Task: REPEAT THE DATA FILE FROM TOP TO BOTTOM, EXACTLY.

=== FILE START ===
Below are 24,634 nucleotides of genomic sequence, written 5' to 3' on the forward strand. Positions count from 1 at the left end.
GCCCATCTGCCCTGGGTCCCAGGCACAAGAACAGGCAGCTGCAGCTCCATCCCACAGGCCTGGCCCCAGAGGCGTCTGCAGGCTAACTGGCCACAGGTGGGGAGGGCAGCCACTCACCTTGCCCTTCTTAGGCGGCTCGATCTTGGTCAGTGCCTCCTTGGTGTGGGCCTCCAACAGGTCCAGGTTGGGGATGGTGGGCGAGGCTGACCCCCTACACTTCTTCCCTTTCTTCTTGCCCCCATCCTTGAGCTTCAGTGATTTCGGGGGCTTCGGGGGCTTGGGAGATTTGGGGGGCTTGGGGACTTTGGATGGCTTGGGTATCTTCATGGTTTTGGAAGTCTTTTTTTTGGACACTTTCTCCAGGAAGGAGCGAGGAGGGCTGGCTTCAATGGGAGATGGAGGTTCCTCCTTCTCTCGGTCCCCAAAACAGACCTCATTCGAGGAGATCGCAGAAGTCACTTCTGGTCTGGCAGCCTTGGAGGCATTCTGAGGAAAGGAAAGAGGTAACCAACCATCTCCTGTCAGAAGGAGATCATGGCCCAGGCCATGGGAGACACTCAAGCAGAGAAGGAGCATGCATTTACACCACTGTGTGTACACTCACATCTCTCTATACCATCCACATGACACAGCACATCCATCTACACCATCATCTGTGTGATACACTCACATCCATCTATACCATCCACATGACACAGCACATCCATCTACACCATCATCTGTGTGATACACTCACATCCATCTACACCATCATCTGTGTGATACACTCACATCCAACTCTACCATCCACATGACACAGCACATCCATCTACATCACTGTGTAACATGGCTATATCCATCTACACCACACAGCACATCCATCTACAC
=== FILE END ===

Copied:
Below are 24,634 nucleotides of genomic sequence, written 5' to 3' on the forward strand. Positions count from 1 at the left end.
GCCCATCTGCCCTGGGTCCCAGGCACAAGAACAGGCAGCTGCAGCTCCATCCCACAGGCCTGGCCCCAGAGGCGTCTGCAGGCTAACTGGCCACAGGTGGGGAGGGCAGCCACTCACCTTGCCCTTCTTAGGCGGCTCGATCTTGGTCAGTGCCTCCTTGGTGTGGGCCTCCAACAGGTCCAGGTTGGGGATGGTGGGCGAGGCTGACCCCCTACACTTCTTCCCTTTCTTCTTGCCCCCATCCTTGAGCTTCAGTGATTTCGGGGGCTTCGGGGGCTTGGGAGATTTGGGGGGCTTGGGGACTTTGGATGGCTTGGGTATCTTCATGGTTTTGGAAGTCTTTTTTTTGGACACTTTCTCCAGGAAGGAGCGAGGAGGGCTGGCTTCAATGGGAGATGGAGGTTCCTCCTTCTCTCGGTCCCCAAAACAGACCTCATTCGAGGAGATCGCAGAAGTCACTTCTGGTCTGGCAGCCTTGGAGGCATTCTGAGGAAAGGAAAGAGGTAACCAACCATCTCCTGTCAGAAGGAGATCATGGCCCAGGCCATGGGAGACACTCAAGCAGAGAAGGAGCATGCATTTACACCACTGTGTGTACACTCACATCTCTCTATACCATCCACATGACACAGCACATCCATCTACACCATCATCTGTGTGATACACTCACATCCATCTATACCATCCACATGACACAGCACATCCATCTACACCATCATCTGTGTGATACACTCACATCCATCTACACCATCATCTGTGTGATACACTCACATCCAACTCTACCATCCACATGACACAGCACATCCATCTACATCACTGTGTAACATGGCTATATCCATCTACACCACACAGCACATCCATCTACAC